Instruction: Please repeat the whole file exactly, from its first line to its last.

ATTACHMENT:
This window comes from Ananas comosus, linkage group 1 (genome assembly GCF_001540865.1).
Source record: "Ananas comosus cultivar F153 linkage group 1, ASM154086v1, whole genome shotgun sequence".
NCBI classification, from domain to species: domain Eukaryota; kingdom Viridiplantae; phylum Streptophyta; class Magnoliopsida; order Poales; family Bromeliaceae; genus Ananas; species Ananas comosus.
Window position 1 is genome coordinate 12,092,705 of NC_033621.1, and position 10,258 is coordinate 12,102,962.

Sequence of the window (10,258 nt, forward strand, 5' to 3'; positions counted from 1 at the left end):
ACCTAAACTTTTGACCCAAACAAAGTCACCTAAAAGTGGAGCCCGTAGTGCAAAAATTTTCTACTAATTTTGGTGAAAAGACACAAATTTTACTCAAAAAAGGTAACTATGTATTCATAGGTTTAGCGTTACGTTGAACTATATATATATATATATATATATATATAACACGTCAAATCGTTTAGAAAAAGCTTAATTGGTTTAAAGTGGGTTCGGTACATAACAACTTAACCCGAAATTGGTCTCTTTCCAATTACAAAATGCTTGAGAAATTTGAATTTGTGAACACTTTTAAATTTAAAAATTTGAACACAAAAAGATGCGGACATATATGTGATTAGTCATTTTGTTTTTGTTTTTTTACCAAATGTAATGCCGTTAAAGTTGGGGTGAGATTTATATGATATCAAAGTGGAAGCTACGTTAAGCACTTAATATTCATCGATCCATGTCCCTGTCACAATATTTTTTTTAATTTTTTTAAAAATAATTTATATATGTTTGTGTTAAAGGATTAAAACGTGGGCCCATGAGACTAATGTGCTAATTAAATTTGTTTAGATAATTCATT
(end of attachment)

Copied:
This window comes from Ananas comosus, linkage group 1 (genome assembly GCF_001540865.1).
Source record: "Ananas comosus cultivar F153 linkage group 1, ASM154086v1, whole genome shotgun sequence".
NCBI classification, from domain to species: domain Eukaryota; kingdom Viridiplantae; phylum Streptophyta; class Magnoliopsida; order Poales; family Bromeliaceae; genus Ananas; species Ananas comosus.
Window position 1 is genome coordinate 12,092,705 of NC_033621.1, and position 10,258 is coordinate 12,102,962.

Sequence of the window (10,258 nt, forward strand, 5' to 3'; positions counted from 1 at the left end):
ACCTAAACTTTTGACCCAAACAAAGTCACCTAAAAGTGGAGCCCGTAGTGCAAAAATTTTCTACTAATTTTGGTGAAAAGACACAAATTTTACTCAAAAAAGGTAACTATGTATTCATAGGTTTAGCGTTACGTTGAACTATATATATATATATATATATATATATAACACGTCAAATCGTTTAGAAAAAGCTTAATTGGTTTAAAGTGGGTTCGGTACATAACAACTTAACCCGAAATTGGTCTCTTTCCAATTACAAAATGCTTGAGAAATTTGAATTTGTGAACACTTTTAAATTTAAAAATTTGAACACAAAAAGATGCGGACATATATGTGATTAGTCATTTTGTTTTTGTTTTTTTACCAAATGTAATGCCGTTAAAGTTGGGGTGAGATTTATATGATATCAAAGTGGAAGCTACGTTAAGCACTTAATATTCATCGATCCATGTCCCTGTCACAATATTTTTTTTAATTTTTTTAAAAATAATTTATATATGTTTGTGTTAAAGGATTAAAACGTGGGCCCATGAGACTAATGTGCTAATTAAATTTGTTTAGATAATTCATT